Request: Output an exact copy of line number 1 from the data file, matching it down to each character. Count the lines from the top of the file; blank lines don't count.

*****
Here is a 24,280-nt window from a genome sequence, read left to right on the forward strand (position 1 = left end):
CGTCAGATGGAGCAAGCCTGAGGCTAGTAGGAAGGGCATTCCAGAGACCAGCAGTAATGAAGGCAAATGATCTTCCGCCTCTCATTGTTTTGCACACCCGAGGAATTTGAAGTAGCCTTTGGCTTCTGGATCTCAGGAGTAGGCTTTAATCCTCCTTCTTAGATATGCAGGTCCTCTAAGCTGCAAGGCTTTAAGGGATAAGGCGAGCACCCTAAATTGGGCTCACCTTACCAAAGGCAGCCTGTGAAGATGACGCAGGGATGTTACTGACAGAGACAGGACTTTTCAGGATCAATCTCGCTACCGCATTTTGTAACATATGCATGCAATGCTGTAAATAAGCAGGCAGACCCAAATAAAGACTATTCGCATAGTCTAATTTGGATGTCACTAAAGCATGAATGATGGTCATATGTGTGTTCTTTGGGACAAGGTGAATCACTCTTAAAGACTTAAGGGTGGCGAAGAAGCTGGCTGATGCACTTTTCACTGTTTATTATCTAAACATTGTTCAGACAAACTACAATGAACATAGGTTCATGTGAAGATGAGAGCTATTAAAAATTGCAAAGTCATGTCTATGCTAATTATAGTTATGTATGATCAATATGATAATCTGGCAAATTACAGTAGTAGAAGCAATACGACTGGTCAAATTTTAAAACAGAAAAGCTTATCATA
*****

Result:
Here is a 24,280-nt window from a genome sequence, read left to right on the forward strand (position 1 = left end):